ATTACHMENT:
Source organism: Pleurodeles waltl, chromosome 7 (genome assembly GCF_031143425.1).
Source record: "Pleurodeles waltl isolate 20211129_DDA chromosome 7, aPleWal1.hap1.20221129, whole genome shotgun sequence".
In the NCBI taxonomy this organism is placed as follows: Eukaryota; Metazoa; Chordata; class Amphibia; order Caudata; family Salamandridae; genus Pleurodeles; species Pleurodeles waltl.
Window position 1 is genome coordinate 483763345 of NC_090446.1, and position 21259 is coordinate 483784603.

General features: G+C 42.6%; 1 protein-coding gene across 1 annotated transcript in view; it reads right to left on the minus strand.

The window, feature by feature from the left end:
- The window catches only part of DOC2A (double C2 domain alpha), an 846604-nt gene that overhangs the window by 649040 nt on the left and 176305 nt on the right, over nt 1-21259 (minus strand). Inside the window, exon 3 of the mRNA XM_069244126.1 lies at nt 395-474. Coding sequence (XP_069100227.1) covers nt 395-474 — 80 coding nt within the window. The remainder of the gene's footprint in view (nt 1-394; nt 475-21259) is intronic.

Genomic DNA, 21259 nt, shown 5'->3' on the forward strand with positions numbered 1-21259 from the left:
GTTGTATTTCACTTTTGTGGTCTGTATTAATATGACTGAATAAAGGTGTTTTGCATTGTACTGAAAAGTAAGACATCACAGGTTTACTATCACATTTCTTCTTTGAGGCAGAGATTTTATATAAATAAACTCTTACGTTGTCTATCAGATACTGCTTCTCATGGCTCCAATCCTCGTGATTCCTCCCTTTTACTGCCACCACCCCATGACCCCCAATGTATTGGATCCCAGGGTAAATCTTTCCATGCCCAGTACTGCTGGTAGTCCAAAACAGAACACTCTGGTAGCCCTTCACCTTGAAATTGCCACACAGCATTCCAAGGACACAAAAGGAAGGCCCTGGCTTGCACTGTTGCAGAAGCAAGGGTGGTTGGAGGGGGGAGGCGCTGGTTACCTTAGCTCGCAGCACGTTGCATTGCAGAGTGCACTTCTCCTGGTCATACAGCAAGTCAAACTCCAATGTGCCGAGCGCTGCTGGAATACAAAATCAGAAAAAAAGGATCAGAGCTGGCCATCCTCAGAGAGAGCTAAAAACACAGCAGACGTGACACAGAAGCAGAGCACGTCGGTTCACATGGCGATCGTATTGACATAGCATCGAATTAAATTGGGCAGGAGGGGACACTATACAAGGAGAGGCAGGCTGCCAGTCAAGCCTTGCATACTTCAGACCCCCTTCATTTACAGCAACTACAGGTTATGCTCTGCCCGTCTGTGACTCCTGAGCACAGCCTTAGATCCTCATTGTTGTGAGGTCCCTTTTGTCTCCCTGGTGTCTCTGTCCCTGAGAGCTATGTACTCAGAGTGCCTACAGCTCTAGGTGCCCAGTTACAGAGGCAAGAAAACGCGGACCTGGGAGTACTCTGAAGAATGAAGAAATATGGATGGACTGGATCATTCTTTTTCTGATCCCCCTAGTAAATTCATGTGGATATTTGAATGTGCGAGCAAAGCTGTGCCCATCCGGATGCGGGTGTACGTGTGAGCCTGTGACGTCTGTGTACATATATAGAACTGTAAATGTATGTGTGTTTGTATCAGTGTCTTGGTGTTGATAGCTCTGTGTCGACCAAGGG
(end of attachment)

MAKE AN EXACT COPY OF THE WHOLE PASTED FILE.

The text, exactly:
Source organism: Pleurodeles waltl, chromosome 7 (genome assembly GCF_031143425.1).
Source record: "Pleurodeles waltl isolate 20211129_DDA chromosome 7, aPleWal1.hap1.20221129, whole genome shotgun sequence".
In the NCBI taxonomy this organism is placed as follows: Eukaryota; Metazoa; Chordata; class Amphibia; order Caudata; family Salamandridae; genus Pleurodeles; species Pleurodeles waltl.
Window position 1 is genome coordinate 483763345 of NC_090446.1, and position 21259 is coordinate 483784603.

General features: G+C 42.6%; 1 protein-coding gene across 1 annotated transcript in view; it reads right to left on the minus strand.

The window, feature by feature from the left end:
- The window catches only part of DOC2A (double C2 domain alpha), an 846604-nt gene that overhangs the window by 649040 nt on the left and 176305 nt on the right, over nt 1-21259 (minus strand). Inside the window, exon 3 of the mRNA XM_069244126.1 lies at nt 395-474. Coding sequence (XP_069100227.1) covers nt 395-474 — 80 coding nt within the window. The remainder of the gene's footprint in view (nt 1-394; nt 475-21259) is intronic.

Genomic DNA, 21259 nt, shown 5'->3' on the forward strand with positions numbered 1-21259 from the left:
GTTGTATTTCACTTTTGTGGTCTGTATTAATATGACTGAATAAAGGTGTTTTGCATTGTACTGAAAAGTAAGACATCACAGGTTTACTATCACATTTCTTCTTTGAGGCAGAGATTTTATATAAATAAACTCTTACGTTGTCTATCAGATACTGCTTCTCATGGCTCCAATCCTCGTGATTCCTCCCTTTTACTGCCACCACCCCATGACCCCCAATGTATTGGATCCCAGGGTAAATCTTTCCATGCCCAGTACTGCTGGTAGTCCAAAACAGAACACTCTGGTAGCCCTTCACCTTGAAATTGCCACACAGCATTCCAAGGACACAAAAGGAAGGCCCTGGCTTGCACTGTTGCAGAAGCAAGGGTGGTTGGAGGGGGGAGGCGCTGGTTACCTTAGCTCGCAGCACGTTGCATTGCAGAGTGCACTTCTCCTGGTCATACAGCAAGTCAAACTCCAATGTGCCGAGCGCTGCTGGAATACAAAATCAGAAAAAAAGGATCAGAGCTGGCCATCCTCAGAGAGAGCTAAAAACACAGCAGACGTGACACAGAAGCAGAGCACGTCGGTTCACATGGCGATCGTATTGACATAGCATCGAATTAAATTGGGCAGGAGGGGACACTATACAAGGAGAGGCAGGCTGCCAGTCAAGCCTTGCATACTTCAGACCCCCTTCATTTACAGCAACTACAGGTTATGCTCTGCCCGTCTGTGACTCCTGAGCACAGCCTTAGATCCTCATTGTTGTGAGGTCCCTTTTGTCTCCCTGGTGTCTCTGTCCCTGAGAGCTATGTACTCAGAGTGCCTACAGCTCTAGGTGCCCAGTTACAGAGGCAAGAAAACGCGGACCTGGGAGTACTCTGAAGAATGAAGAAATATGGATGGACTGGATCATTCTTTTTCTGATCCCCCTAGTAAATTCATGTGGATATTTGAATGTGCGAGCAAAGCTGTGCCCATCCGGATGCGGGTGTACGTGTGAGCCTGTGACGTCTGTGTACATATATAGAACTGTAAATGTATGTGTGTTTGTATCAGTGTCTTGGTGTTGATAGCTCTGTGTCGACCAAGGG